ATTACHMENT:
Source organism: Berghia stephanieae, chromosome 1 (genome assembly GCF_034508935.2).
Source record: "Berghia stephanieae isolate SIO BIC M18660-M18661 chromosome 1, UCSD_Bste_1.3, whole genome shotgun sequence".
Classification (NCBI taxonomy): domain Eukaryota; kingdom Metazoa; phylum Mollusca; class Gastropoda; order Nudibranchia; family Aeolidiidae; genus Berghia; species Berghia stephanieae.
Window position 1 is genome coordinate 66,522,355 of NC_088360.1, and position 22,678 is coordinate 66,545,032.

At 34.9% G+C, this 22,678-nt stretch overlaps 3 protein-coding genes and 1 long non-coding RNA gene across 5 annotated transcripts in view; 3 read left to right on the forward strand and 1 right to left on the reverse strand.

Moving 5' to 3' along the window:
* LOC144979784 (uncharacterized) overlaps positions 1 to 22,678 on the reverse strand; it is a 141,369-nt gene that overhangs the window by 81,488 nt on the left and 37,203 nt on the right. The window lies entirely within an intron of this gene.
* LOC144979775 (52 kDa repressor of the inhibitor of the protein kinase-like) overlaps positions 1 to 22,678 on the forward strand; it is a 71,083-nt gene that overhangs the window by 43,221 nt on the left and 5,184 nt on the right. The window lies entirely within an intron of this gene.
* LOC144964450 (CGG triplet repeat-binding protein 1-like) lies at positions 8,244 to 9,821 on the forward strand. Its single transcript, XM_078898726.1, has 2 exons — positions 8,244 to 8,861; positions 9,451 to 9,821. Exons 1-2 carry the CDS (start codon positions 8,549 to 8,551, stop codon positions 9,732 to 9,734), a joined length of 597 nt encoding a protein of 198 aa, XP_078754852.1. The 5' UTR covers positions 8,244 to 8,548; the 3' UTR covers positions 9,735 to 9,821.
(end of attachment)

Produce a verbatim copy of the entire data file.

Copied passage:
Source organism: Berghia stephanieae, chromosome 1 (genome assembly GCF_034508935.2).
Source record: "Berghia stephanieae isolate SIO BIC M18660-M18661 chromosome 1, UCSD_Bste_1.3, whole genome shotgun sequence".
Classification (NCBI taxonomy): domain Eukaryota; kingdom Metazoa; phylum Mollusca; class Gastropoda; order Nudibranchia; family Aeolidiidae; genus Berghia; species Berghia stephanieae.
Window position 1 is genome coordinate 66,522,355 of NC_088360.1, and position 22,678 is coordinate 66,545,032.

At 34.9% G+C, this 22,678-nt stretch overlaps 3 protein-coding genes and 1 long non-coding RNA gene across 5 annotated transcripts in view; 3 read left to right on the forward strand and 1 right to left on the reverse strand.

Moving 5' to 3' along the window:
* LOC144979784 (uncharacterized) overlaps positions 1 to 22,678 on the reverse strand; it is a 141,369-nt gene that overhangs the window by 81,488 nt on the left and 37,203 nt on the right. The window lies entirely within an intron of this gene.
* LOC144979775 (52 kDa repressor of the inhibitor of the protein kinase-like) overlaps positions 1 to 22,678 on the forward strand; it is a 71,083-nt gene that overhangs the window by 43,221 nt on the left and 5,184 nt on the right. The window lies entirely within an intron of this gene.
* LOC144964450 (CGG triplet repeat-binding protein 1-like) lies at positions 8,244 to 9,821 on the forward strand. Its single transcript, XM_078898726.1, has 2 exons — positions 8,244 to 8,861; positions 9,451 to 9,821. Exons 1-2 carry the CDS (start codon positions 8,549 to 8,551, stop codon positions 9,732 to 9,734), a joined length of 597 nt encoding a protein of 198 aa, XP_078754852.1. The 5' UTR covers positions 8,244 to 8,548; the 3' UTR covers positions 9,735 to 9,821.